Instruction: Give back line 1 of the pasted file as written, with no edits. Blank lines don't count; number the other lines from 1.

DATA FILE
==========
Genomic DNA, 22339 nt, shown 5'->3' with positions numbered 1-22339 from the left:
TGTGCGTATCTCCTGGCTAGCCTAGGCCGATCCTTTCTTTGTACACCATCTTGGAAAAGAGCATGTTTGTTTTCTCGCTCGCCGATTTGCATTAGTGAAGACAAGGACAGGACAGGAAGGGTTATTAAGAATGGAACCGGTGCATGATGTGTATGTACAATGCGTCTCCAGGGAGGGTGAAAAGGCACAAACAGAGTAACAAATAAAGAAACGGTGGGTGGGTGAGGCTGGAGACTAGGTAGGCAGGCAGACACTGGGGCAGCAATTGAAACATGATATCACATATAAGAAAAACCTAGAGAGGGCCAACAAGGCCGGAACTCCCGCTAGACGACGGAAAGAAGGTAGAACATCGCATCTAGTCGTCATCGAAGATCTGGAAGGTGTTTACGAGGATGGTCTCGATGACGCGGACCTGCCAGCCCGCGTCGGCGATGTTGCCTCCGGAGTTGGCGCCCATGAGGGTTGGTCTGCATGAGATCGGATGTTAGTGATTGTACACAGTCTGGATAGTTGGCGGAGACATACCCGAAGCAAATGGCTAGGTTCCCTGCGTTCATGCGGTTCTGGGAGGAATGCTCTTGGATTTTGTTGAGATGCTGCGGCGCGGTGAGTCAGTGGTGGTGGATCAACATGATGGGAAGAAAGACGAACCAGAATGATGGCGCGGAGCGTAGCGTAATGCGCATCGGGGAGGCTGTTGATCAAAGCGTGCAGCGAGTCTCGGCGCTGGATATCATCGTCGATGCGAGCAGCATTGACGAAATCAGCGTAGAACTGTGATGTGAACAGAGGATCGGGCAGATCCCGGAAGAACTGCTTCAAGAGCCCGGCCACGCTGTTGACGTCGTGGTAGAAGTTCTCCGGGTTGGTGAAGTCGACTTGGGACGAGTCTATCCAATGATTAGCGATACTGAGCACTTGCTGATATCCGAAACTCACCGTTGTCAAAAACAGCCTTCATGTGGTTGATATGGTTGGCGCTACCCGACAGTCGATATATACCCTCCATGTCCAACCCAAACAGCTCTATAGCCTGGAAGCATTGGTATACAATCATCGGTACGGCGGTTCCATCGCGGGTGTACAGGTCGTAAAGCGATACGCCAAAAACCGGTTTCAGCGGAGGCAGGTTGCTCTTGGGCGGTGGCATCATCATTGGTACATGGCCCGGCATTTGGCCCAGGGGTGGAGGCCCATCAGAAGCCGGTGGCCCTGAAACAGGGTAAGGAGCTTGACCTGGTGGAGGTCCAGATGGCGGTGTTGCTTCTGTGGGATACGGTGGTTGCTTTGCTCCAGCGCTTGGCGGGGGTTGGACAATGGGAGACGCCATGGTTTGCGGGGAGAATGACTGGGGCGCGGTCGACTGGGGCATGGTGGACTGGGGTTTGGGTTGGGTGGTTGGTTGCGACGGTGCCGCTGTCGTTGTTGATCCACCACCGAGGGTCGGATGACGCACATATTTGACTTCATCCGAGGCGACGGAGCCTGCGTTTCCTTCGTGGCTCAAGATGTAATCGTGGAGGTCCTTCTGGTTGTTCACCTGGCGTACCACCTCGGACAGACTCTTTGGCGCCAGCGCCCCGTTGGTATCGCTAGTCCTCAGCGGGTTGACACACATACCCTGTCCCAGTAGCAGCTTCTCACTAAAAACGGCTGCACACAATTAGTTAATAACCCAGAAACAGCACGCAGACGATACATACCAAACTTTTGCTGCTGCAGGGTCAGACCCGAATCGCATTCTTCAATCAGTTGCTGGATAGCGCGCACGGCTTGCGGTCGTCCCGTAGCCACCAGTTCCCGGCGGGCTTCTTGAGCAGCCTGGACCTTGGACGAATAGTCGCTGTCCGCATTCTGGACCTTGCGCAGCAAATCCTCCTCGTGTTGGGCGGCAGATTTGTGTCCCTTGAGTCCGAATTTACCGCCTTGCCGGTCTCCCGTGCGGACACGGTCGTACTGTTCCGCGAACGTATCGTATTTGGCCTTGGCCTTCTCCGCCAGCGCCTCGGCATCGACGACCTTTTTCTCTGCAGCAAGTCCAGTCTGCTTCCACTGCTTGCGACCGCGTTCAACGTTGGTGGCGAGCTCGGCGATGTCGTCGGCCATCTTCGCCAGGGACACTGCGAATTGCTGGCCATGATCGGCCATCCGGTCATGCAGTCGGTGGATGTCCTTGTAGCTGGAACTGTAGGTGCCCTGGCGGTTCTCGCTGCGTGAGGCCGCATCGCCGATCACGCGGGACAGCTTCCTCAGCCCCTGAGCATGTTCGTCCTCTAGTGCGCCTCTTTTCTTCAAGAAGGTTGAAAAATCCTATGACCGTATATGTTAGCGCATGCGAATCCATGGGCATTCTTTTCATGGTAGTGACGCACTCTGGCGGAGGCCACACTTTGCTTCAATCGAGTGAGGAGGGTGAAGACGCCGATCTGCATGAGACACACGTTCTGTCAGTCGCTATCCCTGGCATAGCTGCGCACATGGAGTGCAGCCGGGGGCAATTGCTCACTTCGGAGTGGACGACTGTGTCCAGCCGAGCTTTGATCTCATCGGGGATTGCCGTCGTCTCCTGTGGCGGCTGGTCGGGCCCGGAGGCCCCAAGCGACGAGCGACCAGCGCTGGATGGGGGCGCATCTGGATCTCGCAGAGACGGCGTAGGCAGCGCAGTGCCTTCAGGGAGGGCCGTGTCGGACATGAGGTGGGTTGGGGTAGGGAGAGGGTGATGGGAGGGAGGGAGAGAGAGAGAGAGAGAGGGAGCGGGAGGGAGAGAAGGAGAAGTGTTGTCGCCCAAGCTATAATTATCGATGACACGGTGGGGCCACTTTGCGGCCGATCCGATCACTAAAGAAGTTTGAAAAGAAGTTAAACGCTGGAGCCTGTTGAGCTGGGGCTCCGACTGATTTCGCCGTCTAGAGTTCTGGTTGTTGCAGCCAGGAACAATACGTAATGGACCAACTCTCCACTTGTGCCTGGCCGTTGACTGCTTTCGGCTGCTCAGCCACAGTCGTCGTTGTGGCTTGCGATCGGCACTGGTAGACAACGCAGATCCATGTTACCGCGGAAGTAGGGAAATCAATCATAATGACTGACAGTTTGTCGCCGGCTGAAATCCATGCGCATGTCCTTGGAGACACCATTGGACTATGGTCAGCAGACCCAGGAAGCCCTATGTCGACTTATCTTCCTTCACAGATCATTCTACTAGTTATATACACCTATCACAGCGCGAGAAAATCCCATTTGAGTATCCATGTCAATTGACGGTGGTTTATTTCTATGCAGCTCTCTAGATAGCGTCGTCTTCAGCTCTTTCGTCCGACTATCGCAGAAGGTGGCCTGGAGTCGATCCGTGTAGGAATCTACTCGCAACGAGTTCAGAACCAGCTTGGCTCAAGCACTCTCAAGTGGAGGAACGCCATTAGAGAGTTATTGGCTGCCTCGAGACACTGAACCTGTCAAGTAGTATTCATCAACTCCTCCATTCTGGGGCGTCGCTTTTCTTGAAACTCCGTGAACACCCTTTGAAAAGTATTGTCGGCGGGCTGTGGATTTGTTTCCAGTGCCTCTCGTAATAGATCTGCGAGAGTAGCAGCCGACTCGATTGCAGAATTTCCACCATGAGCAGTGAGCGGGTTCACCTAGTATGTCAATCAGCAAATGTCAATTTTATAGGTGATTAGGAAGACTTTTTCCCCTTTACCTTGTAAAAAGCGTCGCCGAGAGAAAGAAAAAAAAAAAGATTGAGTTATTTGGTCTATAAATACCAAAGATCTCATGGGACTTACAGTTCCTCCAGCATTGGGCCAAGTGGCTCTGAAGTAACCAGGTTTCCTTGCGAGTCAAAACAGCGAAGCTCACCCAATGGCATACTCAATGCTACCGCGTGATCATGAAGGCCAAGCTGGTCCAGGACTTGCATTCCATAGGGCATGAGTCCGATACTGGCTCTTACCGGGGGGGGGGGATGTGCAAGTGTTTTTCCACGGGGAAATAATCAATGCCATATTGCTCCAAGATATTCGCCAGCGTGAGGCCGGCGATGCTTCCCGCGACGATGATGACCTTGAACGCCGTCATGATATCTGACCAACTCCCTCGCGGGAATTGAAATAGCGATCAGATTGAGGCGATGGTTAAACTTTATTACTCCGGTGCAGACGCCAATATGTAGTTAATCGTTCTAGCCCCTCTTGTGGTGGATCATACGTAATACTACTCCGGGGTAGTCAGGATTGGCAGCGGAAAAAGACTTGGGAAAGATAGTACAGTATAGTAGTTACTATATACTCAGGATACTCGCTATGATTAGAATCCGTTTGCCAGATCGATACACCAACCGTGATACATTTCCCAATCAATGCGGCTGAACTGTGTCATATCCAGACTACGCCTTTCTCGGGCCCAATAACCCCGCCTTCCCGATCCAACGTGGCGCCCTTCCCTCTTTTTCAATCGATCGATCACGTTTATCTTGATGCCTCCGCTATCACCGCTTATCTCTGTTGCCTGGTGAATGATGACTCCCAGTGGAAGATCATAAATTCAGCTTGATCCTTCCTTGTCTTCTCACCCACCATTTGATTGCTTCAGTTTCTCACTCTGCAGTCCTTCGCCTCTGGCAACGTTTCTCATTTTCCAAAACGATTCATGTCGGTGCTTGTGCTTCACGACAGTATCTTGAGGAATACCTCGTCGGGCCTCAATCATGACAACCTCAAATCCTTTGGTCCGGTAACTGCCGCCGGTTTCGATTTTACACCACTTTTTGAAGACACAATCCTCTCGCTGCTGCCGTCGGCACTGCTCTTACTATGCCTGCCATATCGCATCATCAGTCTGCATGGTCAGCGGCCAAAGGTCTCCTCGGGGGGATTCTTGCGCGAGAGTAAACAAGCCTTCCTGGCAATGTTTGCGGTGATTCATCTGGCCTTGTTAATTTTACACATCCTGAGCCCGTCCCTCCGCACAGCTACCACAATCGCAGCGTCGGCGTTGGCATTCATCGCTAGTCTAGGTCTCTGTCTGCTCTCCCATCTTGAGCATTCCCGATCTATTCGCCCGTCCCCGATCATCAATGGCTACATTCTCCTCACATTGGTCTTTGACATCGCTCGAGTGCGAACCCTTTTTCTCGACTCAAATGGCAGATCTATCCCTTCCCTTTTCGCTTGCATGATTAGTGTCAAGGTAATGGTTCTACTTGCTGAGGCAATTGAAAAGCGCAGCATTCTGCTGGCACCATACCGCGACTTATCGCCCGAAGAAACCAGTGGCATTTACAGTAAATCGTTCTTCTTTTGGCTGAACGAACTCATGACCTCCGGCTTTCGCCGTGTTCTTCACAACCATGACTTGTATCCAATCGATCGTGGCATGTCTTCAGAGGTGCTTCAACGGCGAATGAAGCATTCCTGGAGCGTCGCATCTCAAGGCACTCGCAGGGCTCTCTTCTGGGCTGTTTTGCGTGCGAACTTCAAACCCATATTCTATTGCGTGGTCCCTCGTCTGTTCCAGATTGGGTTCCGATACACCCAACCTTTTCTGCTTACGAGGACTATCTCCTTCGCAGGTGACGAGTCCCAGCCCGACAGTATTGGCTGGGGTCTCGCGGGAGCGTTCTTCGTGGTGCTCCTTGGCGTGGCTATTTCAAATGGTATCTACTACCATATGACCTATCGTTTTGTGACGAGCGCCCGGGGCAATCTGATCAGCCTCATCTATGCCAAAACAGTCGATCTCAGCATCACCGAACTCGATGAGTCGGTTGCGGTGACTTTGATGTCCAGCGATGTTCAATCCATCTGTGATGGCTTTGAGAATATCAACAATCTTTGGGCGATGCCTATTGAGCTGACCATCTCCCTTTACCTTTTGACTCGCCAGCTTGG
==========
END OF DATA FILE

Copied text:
Genomic DNA, 22339 nt, shown 5'->3' with positions numbered 1-22339 from the left: